Narrowed Losses; R&D Spend Surges 70 Percent

Decode Genetics this week reported a 20-percent increase in revenues amid narrowed losses for the third quarter.

Decode's revenues for the third quarter rose to $13.2 million from $11 million in the same period a year ago.

The company said R&D spending in the quarter surged nearly 70 percent to $11 million from $6.5 million for the same quarter last year.

Decode narrowed its net losses this quarter by 8.8 percent to $11.4 million, or $.21 per basic share, from $12.5 million, or $.23 per basic share in the year-ago period.

Decode had approximately $171 million in cash and cash investments as of Sept. 30.

Qiagen's Q3 Revenues Grow 7 Percent as Profit Spikes 40 Percent

Qiagen this week reported a 9-percent increase in sales and 40-percent spike in net profit in the third quarter.

Revenues for the three months ended Sept. 30 increased to $98.7 million from $90.4 million in the year-ago period. Qiagen said that unfavorable currency exchange rates cost the company $3.1 million in sales revenue. The company had provided guidance of $101.8 million in revenues earlier in the year.

Qiagen's net income for the third quarter jumped 40 percent to $17.6 million, or from $12.6 million in the third quarter last year.

"Reported revenues were slightly below the company's guidance ... as two of our OEM partners in molecular diagnostics further delayed certain product launches which include Qiagen instrument and consumable products," Roland Sackers, Qiagen's CFO, said in a statement.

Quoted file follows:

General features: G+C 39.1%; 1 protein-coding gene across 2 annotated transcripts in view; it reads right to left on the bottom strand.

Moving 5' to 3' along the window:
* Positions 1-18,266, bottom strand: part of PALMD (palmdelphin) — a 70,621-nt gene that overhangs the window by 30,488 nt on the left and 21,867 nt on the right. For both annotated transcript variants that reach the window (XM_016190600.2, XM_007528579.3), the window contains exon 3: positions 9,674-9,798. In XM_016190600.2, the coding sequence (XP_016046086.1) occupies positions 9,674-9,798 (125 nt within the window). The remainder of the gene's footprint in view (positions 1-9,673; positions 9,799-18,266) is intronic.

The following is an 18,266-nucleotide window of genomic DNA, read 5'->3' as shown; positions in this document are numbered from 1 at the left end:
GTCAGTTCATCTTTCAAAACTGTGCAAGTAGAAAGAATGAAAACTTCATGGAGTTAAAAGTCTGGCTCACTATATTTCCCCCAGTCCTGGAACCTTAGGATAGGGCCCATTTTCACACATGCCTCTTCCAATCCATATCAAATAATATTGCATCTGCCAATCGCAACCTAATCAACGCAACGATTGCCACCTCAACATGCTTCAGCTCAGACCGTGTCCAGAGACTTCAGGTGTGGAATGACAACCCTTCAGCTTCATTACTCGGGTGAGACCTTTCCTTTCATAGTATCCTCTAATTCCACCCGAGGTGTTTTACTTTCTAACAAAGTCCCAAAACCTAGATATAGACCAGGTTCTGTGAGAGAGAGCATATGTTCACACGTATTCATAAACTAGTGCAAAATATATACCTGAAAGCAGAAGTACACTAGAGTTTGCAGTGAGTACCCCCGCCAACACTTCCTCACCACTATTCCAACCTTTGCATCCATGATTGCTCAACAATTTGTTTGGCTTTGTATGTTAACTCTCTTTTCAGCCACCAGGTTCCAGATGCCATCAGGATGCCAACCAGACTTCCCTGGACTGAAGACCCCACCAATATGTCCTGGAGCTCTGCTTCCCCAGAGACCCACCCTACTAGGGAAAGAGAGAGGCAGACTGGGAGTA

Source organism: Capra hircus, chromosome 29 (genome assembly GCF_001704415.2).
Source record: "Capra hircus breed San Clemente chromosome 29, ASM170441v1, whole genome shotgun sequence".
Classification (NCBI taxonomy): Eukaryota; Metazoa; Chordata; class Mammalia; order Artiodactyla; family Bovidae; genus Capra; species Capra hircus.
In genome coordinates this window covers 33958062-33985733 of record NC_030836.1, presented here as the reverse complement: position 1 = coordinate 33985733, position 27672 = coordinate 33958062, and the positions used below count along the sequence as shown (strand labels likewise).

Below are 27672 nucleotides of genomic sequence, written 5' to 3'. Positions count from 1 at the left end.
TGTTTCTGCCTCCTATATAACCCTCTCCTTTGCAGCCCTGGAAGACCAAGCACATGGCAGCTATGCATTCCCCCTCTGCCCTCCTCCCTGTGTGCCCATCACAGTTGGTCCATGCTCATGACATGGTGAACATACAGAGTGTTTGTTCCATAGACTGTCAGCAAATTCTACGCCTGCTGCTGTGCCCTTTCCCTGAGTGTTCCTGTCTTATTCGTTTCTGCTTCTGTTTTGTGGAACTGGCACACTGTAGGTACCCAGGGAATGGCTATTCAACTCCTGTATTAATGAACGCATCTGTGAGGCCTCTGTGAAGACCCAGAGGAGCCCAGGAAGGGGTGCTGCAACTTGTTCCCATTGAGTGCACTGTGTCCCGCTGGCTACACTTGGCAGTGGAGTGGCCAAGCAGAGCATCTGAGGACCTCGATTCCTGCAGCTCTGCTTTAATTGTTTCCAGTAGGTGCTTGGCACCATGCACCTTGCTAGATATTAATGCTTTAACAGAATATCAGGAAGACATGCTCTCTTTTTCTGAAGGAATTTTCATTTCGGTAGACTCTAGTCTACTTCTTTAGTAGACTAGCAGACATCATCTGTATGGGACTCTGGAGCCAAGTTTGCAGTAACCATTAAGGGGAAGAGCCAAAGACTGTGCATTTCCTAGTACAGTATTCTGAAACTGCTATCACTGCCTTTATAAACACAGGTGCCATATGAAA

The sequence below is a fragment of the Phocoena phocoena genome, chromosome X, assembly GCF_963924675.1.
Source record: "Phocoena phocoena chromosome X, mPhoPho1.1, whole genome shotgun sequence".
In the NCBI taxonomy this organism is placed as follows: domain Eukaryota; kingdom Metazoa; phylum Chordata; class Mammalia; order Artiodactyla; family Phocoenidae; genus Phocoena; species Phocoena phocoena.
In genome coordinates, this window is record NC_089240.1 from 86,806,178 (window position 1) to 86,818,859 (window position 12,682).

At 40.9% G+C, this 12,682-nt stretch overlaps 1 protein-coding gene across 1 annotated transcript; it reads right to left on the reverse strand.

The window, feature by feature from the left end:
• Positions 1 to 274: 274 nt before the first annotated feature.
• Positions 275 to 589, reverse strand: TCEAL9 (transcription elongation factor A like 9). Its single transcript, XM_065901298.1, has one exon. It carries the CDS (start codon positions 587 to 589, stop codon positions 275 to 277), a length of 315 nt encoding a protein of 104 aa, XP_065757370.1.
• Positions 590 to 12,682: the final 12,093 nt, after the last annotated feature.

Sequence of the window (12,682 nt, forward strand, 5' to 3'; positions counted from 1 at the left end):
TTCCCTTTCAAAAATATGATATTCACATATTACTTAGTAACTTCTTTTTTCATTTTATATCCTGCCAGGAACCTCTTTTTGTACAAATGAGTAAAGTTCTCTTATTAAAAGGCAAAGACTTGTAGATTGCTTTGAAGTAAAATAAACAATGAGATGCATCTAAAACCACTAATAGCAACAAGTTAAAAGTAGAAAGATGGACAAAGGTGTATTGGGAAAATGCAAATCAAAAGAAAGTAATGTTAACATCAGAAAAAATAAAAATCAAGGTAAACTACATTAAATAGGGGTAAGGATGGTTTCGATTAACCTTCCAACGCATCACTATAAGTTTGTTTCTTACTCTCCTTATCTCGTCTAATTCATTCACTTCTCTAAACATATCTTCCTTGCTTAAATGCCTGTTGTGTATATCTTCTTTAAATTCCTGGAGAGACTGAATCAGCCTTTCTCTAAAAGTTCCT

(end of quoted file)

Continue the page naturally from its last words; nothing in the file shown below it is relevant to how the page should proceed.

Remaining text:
Qiagen added that these delays led to a shortfall of approximately $2 million this quarter, primarily in instrumentation, which translated to a 14-percent drop in the growth of its instrumentation business. The company also said that there was a "good probability" that the delayed product launches will occur late this year or in early 2006.

The company's consumables business, which contributed about 89 percent to net sales, grew about 15 percent in the third quarter compared to Q3 last year.

Qiagen did not break out R&D expenses or its balance sheet.

European Lab DNAVision to Offer Services with
Roche's AmpliChip CYP450; First for Europe

DNAVision will provide Roche Diagnostics' AmpliChip CYP450 chip in its European service offerings, the companies said this week.

The Brussels, Belgium-based private testing laboratory is the first company to provide the AmpliChip in Europe, the companies said.

The US Food and Drug Administration cleared the AmpliChip CYP450 test for diagnostic use earlier this year and in the European Union in September 2004.